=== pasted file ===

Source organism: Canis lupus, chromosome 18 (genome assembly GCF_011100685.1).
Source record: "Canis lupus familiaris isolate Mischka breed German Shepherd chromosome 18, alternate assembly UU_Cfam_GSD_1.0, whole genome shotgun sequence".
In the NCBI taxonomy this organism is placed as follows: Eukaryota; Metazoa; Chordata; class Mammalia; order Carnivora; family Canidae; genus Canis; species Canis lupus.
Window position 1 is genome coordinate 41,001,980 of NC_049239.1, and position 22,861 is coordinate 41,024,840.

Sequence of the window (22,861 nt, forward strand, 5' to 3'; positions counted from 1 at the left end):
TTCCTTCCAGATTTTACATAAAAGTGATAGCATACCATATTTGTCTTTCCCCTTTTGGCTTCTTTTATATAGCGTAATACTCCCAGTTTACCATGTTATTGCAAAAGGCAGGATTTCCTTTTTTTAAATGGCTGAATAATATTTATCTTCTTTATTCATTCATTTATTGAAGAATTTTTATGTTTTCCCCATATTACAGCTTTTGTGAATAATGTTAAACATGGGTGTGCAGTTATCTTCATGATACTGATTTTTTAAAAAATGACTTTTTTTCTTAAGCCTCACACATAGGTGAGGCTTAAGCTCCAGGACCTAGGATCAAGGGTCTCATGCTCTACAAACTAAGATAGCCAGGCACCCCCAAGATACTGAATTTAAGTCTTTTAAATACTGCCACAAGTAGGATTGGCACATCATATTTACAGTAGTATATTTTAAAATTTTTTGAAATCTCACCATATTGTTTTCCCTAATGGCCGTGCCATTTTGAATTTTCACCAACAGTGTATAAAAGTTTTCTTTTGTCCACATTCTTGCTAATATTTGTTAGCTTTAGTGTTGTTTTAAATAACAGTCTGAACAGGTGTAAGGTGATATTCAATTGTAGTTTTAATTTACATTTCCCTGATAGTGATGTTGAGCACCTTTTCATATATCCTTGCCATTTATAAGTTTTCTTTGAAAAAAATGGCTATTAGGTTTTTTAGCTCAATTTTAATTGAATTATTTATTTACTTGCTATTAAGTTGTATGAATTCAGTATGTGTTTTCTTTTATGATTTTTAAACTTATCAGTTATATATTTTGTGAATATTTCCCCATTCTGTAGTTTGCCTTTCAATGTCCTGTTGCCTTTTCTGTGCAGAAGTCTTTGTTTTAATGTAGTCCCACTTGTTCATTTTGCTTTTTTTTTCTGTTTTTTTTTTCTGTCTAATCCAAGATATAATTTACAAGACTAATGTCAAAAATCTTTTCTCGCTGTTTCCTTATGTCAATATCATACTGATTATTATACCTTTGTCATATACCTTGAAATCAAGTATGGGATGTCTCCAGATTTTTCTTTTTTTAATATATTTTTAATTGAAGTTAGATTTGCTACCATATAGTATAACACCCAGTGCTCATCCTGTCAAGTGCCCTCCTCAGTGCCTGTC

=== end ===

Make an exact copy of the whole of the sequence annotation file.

Source organism: Canis lupus, chromosome 18 (genome assembly GCF_011100685.1).
Source record: "Canis lupus familiaris isolate Mischka breed German Shepherd chromosome 18, alternate assembly UU_Cfam_GSD_1.0, whole genome shotgun sequence".
In the NCBI taxonomy this organism is placed as follows: Eukaryota; Metazoa; Chordata; class Mammalia; order Carnivora; family Canidae; genus Canis; species Canis lupus.
Window position 1 is genome coordinate 41,001,980 of NC_049239.1, and position 22,861 is coordinate 41,024,840.

Sequence of the window (22,861 nt, forward strand, 5' to 3'; positions counted from 1 at the left end):
TTCCTTCCAGATTTTACATAAAAGTGATAGCATACCATATTTGTCTTTCCCCTTTTGGCTTCTTTTATATAGCGTAATACTCCCAGTTTACCATGTTATTGCAAAAGGCAGGATTTCCTTTTTTTAAATGGCTGAATAATATTTATCTTCTTTATTCATTCATTTATTGAAGAATTTTTATGTTTTCCCCATATTACAGCTTTTGTGAATAATGTTAAACATGGGTGTGCAGTTATCTTCATGATACTGATTTTTTAAAAAATGACTTTTTTTCTTAAGCCTCACACATAGGTGAGGCTTAAGCTCCAGGACCTAGGATCAAGGGTCTCATGCTCTACAAACTAAGATAGCCAGGCACCCCCAAGATACTGAATTTAAGTCTTTTAAATACTGCCACAAGTAGGATTGGCACATCATATTTACAGTAGTATATTTTAAAATTTTTTGAAATCTCACCATATTGTTTTCCCTAATGGCCGTGCCATTTTGAATTTTCACCAACAGTGTATAAAAGTTTTCTTTTGTCCACATTCTTGCTAATATTTGTTAGCTTTAGTGTTGTTTTAAATAACAGTCTGAACAGGTGTAAGGTGATATTCAATTGTAGTTTTAATTTACATTTCCCTGATAGTGATGTTGAGCACCTTTTCATATATCCTTGCCATTTATAAGTTTTCTTTGAAAAAAATGGCTATTAGGTTTTTTAGCTCAATTTTAATTGAATTATTTATTTACTTGCTATTAAGTTGTATGAATTCAGTATGTGTTTTCTTTTATGATTTTTAAACTTATCAGTTATATATTTTGTGAATATTTCCCCATTCTGTAGTTTGCCTTTCAATGTCCTGTTGCCTTTTCTGTGCAGAAGTCTTTGTTTTAATGTAGTCCCACTTGTTCATTTTGCTTTTTTTTTCTGTTTTTTTTTTCTGTCTAATCCAAGATATAATTTACAAGACTAATGTCAAAAATCTTTTCTCGCTGTTTCCTTATGTCAATATCATACTGATTATTATACCTTTGTCATATACCTTGAAATCAAGTATGGGATGTCTCCAGATTTTTCTTTTTTTAATATATTTTTAATTGAAGTTAGATTTGCTACCATATAGTATAACACCCAGTGCTCATCCTGTCAAGTGCCCTCCTCAGTGCCTGTC